Consent plays a huge role in both personal and professional BDSM scenes. Normally a client will reach out to say what they are interested in and I consent saying I believe I can provide that service. When I meet the client in person I always like to confirm that what they wrote is what they mean before the session begins, because it can be hard to tell tone of voice through email. Sometimes clients are still trying to figure out words to properly communicate their desires, and my job is to help them communicate their needs to me and others. Communication is key — sometimes, if a client is tied up or gagged, communication cannot be verbal, but there still needs to be a constant establishing of consent.

What have you learned about consent since entering the BDSM world?
I’ve learned the nuances of consent since being a professional dominatrix. When I was growing up, the idea of consent was not common terminology. For me, through BDSM and through sex work, consent became both a common word and a nuanced idea. I’ve learned about the different forms and variations of consent — physical, mental, emotional, reading body language. The whole point of BDSM is challenging comfort and expanding your boundaries, and when you are pushing your comfort levels in that way consent must be very present.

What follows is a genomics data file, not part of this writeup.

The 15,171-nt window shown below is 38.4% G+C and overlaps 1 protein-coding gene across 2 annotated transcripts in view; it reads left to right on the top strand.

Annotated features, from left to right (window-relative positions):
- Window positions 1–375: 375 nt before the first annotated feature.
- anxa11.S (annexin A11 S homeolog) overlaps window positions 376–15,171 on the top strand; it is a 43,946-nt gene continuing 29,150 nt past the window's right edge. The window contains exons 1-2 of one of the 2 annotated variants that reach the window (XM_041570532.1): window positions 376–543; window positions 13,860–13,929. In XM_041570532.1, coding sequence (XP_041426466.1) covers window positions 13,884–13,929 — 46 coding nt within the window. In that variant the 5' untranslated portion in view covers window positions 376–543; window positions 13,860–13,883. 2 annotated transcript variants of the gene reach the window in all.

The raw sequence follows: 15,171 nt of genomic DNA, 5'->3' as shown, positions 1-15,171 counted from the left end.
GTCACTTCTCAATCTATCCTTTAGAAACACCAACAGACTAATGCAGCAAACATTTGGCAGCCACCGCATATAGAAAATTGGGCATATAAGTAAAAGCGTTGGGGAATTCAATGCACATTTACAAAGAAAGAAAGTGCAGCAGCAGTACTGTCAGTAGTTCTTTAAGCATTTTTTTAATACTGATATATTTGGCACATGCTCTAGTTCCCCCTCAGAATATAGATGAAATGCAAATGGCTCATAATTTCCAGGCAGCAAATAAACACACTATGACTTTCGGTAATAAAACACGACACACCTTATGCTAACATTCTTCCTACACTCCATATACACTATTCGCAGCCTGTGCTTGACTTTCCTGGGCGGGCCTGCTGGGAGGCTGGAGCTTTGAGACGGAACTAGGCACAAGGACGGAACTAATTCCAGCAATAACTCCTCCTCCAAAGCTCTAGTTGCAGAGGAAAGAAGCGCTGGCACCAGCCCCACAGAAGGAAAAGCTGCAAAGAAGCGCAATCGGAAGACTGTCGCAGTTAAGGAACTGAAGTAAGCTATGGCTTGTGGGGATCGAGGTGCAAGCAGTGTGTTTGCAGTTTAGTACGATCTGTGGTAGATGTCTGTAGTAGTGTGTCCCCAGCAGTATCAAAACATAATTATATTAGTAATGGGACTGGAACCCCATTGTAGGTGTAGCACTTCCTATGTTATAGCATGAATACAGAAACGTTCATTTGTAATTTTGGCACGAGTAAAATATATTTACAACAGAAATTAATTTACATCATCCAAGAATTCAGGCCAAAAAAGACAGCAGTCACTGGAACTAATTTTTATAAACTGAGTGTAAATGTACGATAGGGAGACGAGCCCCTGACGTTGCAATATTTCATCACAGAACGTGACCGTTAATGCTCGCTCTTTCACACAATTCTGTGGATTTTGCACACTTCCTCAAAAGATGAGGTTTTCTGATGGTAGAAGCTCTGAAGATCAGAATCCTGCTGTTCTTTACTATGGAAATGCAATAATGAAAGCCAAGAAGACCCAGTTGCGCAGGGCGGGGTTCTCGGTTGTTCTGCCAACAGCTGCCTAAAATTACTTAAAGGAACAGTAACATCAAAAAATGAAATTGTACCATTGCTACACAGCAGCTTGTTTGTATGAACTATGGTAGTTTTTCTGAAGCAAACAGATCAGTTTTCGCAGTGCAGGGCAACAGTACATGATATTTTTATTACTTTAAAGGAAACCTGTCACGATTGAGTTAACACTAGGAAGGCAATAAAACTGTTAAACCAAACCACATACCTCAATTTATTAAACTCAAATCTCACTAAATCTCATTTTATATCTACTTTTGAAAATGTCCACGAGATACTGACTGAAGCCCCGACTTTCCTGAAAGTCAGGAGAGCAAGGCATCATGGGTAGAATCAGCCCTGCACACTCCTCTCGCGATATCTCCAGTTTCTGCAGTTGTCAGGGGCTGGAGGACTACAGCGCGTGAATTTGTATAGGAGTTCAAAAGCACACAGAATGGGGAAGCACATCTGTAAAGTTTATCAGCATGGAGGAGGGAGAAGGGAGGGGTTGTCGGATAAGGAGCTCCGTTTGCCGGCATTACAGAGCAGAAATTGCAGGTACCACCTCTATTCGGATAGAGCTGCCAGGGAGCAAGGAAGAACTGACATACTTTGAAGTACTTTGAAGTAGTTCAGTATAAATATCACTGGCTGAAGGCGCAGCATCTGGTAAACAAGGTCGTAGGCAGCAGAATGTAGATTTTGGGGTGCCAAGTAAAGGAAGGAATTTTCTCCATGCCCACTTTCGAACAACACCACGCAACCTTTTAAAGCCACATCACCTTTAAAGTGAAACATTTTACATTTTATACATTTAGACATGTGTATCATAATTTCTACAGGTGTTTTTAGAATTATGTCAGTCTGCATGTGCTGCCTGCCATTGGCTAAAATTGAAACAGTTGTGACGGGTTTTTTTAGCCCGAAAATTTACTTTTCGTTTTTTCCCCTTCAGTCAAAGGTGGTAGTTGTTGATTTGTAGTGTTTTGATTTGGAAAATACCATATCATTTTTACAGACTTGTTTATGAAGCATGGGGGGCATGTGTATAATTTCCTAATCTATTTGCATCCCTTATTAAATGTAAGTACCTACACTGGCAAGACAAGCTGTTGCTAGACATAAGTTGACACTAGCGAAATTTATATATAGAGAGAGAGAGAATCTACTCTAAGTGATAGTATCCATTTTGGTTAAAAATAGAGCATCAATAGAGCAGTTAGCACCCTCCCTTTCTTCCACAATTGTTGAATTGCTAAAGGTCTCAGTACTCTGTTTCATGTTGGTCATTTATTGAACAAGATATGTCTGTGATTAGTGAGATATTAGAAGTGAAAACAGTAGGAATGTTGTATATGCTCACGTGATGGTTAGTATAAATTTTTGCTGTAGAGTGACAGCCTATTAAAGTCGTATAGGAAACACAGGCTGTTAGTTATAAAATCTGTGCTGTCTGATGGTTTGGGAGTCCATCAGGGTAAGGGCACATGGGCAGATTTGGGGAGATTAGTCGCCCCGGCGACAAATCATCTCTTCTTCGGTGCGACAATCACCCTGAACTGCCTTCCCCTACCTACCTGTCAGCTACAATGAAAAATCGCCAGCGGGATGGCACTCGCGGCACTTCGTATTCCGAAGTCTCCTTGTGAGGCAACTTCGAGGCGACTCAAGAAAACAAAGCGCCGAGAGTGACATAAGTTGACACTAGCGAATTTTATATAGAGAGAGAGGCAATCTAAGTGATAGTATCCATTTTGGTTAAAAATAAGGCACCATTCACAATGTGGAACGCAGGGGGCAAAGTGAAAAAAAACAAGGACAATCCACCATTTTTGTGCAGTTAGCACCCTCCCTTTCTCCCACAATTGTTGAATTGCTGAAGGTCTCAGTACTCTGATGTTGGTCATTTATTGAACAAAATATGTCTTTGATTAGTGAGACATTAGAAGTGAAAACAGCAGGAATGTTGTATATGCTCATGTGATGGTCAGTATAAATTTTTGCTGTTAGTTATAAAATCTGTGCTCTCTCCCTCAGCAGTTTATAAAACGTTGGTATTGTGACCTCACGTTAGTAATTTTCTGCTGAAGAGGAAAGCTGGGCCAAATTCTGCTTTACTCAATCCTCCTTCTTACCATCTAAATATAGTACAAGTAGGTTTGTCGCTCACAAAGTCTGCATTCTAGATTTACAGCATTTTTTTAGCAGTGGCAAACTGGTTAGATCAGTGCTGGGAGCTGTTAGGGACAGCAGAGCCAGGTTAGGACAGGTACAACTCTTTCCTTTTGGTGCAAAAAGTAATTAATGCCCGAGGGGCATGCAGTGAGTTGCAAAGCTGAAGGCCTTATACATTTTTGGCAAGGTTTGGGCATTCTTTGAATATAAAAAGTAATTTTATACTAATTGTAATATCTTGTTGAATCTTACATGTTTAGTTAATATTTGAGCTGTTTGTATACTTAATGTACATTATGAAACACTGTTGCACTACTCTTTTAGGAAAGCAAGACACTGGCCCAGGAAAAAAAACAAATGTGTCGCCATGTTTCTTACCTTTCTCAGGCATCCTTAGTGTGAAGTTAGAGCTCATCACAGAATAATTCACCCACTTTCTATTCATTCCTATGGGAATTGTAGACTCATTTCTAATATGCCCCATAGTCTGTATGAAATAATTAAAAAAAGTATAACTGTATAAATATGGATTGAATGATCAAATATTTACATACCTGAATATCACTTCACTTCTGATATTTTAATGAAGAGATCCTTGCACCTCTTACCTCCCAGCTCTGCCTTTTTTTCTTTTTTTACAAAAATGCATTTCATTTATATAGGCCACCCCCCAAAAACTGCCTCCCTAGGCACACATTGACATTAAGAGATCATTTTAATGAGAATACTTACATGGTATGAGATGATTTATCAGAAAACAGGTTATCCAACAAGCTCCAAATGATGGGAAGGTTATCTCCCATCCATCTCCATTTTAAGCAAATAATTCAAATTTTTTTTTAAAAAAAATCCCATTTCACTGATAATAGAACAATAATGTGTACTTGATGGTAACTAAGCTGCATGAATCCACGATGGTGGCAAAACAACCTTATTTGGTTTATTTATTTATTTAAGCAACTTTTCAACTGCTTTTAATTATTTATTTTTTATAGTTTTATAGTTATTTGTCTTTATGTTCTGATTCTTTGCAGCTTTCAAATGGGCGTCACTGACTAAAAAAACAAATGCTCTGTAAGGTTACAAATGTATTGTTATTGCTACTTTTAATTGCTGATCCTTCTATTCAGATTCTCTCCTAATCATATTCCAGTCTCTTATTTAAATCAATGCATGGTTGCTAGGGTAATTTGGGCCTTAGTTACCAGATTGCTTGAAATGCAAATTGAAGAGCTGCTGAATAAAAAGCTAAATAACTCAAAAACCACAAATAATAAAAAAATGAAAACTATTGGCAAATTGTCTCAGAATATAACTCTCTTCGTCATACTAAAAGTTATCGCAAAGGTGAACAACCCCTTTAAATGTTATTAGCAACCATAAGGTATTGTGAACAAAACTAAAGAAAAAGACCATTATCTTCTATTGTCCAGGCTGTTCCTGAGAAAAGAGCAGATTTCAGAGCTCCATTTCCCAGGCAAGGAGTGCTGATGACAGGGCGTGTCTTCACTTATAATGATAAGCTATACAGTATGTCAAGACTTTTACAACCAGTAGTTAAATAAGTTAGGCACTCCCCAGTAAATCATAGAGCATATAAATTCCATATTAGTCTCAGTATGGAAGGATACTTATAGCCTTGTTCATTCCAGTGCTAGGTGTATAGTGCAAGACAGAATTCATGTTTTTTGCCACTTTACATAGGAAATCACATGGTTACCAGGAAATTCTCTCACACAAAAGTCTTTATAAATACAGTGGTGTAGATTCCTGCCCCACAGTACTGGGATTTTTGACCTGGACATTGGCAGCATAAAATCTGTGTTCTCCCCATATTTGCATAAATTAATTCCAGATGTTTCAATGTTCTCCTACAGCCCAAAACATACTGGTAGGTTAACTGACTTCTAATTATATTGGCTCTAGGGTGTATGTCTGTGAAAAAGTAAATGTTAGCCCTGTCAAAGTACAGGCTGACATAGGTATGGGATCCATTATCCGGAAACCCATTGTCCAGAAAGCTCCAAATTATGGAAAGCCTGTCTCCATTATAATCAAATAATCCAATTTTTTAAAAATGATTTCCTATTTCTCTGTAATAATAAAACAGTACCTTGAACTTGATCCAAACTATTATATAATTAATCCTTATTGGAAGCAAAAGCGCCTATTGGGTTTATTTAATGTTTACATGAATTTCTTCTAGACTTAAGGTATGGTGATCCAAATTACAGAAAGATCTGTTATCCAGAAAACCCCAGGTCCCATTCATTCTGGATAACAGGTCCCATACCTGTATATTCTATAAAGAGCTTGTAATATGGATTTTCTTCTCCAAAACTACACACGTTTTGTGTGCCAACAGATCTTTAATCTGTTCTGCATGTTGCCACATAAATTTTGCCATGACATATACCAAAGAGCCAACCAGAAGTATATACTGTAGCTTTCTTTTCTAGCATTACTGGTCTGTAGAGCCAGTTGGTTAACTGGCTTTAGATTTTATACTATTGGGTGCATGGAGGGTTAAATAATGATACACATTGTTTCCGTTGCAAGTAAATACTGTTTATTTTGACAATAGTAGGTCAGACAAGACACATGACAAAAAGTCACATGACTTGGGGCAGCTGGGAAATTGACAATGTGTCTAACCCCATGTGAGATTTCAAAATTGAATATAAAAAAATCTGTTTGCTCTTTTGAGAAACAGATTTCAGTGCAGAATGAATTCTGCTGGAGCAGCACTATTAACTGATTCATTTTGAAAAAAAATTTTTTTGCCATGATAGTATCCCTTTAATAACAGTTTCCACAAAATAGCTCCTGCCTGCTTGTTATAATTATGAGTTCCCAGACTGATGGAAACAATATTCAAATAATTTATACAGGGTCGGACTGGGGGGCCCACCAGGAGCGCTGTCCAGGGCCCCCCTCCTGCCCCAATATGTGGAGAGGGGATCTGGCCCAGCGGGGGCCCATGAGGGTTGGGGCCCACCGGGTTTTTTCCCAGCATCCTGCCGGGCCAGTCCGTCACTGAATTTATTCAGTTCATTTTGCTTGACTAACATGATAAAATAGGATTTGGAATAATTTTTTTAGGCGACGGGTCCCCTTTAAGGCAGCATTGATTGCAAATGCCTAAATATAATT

What is one piece of advice you would give to women to help them feel empowered and in control during sex?
This question for me is a little hard because empowerment is not an individual thing, its something we need to do together as a community. We have to all help each other feel empowered, because it is really hard to feel empowered on your own. That being said, communication is key. It all comes down to being confident enough to communicate your desires, and that takes practice.

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Yin Q, Brooklyn, NYC

What is a typical workday like for you?
My work has evolved over the years (decades, really). Now, the BDSM and kink work I offer is called ritual work and not dominatrix work. The latter focuses on the erotic power exchange and play, while ritual work provides the client with bondage, sadomasochism, and kink activities but emphasizes their own singular journey — whether it be a meditative contemplation in rope bondage or a whipping to physically and emotionally push through a mental barrier for cathartic release.

What have you learned about consent since entering the BDSM world?